Span­ish caver trapped in Morocco dies, 2 saved

The China Post - - INTERNATIONAL - BY GUIL­LAUME KLEIN AND DANIEL SILVA

A Span­ish caver trapped at the bot­tom of a cliff in Morocco’s High At­las moun­tains died on Satur­day, but res­cuers were able to save two of his friends, of­fi­cials said.

Emer­gency ser­vices had ear­lier in the day launched an op­er­a­tion to res­cue the three Spa­niards af­ter find­ing them alive days af­ter they were re­ported miss­ing.

Span­ish me­dia iden­ti­fied the three as 26-year-old lawyer Gus­tavo Virues and po­lice­men Juan Bo­li­var and Jose An­to­nio Martinez, both 41.

It was not im­me­di­ately known which of the three men had died.

They were part of a group of nine Spa­niards who had split up on Sun­day to ex­plore dif­fer­ent caves and were later due to meet in Ouarza­zate in south­ern Morocco.

By Tues­day af­ter­noon the three failed to show up as planned, trig­ger­ing con­cern among their fel­low cavers who alerted the au­thor­i­ties.

“The two per­sons who were in­jured re­ceived first aid and will be evac­u­ated to a hos­pi­tal, but the third caver has un­for­tu­nately died,” MAP news agency re­ported lo­cal of­fi­cials in Ouarza­zate as say­ing.

They said the trio “fell from a cliff sev­eral hun­dred me­ters high” in the Tarmest re­gion.

The Moroc­can Royal Gen­darmerie, Civil Pro­tec­tion and two doc­tors had scram­bled ear­lier Satur­day to res­cue the three af­ter they were found alive by search teams in the rugged High At­las range.

They were found at the bot­tom of a cliff in the com­mune of Tamest in the south­ern Ouarza­zate re­gion, MAP re­ported.

Zoubir Bouhour, head of the Ouarza­zate re­gional tourism or­ga­ni­za­tion, said ear­lier that “he­li­copters and el­e­ments of the civil de­fense were par­tic­i­pat­ing in the res­cue ef­fort.”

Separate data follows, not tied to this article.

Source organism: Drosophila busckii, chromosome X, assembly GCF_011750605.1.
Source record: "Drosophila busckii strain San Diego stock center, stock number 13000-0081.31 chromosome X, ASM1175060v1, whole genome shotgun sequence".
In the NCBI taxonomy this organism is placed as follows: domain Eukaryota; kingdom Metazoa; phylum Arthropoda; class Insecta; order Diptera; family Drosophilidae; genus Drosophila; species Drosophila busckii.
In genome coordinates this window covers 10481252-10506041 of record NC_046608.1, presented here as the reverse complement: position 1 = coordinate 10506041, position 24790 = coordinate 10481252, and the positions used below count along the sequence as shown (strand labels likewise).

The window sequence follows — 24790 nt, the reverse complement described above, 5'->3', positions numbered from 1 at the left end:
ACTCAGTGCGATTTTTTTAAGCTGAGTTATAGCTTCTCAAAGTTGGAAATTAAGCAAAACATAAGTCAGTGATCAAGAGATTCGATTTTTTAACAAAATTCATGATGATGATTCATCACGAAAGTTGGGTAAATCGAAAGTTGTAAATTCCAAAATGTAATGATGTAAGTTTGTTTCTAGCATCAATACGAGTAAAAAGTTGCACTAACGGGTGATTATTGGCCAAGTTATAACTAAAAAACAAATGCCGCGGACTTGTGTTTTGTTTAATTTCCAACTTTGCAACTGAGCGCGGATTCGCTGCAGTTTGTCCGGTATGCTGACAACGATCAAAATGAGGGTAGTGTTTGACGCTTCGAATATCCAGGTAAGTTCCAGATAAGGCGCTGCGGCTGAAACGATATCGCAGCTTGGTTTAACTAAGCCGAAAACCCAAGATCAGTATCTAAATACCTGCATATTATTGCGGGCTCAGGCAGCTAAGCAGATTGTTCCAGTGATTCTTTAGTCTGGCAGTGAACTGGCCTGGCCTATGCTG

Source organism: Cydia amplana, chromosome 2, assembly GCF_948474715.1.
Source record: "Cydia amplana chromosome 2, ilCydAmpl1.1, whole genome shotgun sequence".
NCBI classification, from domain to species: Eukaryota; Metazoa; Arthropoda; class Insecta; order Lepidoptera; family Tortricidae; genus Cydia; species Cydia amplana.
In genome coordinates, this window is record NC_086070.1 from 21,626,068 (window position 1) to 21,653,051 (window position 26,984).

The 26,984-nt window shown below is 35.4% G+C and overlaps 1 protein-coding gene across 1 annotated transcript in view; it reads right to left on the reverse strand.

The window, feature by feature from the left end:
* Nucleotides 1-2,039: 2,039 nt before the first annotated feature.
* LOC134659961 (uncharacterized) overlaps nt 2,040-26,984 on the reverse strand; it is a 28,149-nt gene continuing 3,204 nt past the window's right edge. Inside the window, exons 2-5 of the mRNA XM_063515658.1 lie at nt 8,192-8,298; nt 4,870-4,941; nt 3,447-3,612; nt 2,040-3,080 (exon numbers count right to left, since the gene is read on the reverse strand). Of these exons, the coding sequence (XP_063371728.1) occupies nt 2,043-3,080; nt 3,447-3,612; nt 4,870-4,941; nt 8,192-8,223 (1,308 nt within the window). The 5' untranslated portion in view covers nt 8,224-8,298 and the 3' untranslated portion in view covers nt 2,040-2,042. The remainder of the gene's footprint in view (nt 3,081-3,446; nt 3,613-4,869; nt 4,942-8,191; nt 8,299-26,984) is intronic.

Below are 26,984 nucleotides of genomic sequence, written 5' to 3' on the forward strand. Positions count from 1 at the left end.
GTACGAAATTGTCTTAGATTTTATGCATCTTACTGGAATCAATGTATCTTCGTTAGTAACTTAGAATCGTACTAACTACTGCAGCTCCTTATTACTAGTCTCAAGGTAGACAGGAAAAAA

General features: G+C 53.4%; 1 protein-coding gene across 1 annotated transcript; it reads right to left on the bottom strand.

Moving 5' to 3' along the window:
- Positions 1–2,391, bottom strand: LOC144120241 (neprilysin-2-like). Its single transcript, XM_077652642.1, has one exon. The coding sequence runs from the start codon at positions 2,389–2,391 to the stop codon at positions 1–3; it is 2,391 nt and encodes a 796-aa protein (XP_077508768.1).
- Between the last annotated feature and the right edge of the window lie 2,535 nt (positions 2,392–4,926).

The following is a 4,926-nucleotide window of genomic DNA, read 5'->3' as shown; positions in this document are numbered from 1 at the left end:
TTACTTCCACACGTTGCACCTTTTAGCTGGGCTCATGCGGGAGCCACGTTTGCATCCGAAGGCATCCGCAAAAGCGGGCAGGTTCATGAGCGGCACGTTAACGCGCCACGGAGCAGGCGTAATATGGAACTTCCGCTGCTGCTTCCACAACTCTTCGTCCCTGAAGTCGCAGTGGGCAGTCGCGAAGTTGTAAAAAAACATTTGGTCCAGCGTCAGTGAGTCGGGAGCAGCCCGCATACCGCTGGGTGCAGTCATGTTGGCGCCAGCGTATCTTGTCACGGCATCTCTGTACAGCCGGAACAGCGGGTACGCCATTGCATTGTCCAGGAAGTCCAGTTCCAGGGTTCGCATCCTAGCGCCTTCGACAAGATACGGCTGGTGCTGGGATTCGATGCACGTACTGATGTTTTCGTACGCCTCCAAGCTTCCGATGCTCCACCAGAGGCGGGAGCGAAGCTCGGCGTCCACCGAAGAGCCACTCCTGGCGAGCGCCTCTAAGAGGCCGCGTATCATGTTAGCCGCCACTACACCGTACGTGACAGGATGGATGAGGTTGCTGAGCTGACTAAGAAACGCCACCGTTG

But he warned that ac­cess to the area was dif­fi­cult, with no pos­si­bil­ity of the he­li­copters land­ing. Res­cuers would have to make their way on foot to the site.

The area the three had been ex­plor­ing in­cludes peaks of around 4,000 me­ters (13,125 feet) cov­ered with snow from a heavy win­ter, and there were fears the cavers may have been caught in flash floods.

When the ini­tial news came that they had been found alive, rel­a­tives ex­pressed re­lief.

Martinez’s wife, Ju­lia Or­donez, told Cadena Cope ra­dio “they have been found, thank God, the night­mare is over.”

‘They are in trou­ble’

Or­donez also told Span­ish state tele­vi­sion TVE that one of the three had been in­jured, but was un­able to pro­vide de­tails.

Me­dia in Madrid, quot­ing in­te­rior min­istry sources, said seven Span­ish po­lice­men from a unit spe­cial­iz­ing in res­cue ef­forts trav- eled to Morocco on Satur­day to join the op­er­a­tion.

Ve­hi­cles bear­ing Span­ish diplo­matic li­cense plates were seen near Ouarza­zate air­port, an AFP pho­tog­ra­pher said.

Heavy cloud over the re­gion ham­pered the res­cue ef­fort, re­duc­ing visibility for the he­li­copters in­volved in the search.

Or­donez said the trio, long­time friends, had years of ex­pe­ri­ence moun­tain climb­ing and cav­ing in the Alps and the An­des and had pre­pared well for their trip.

“They are not back­pack­ers,” she said, adding that if they failed to get to the meet­ing place “it was be­cause they are in trou­ble.”

On Fri­day, one of their com­pan­ions told Span­ish ra­dio Canal Sur the men may have been caught in a canyon by a flash flood caused by melt­ing snow.

Ouarza­zate lies to the south of the High At­las range on the edge of the Sa­hara desert, about 510 kilo­me­ters (320 miles) by road from the cap­i­tal Rabat.

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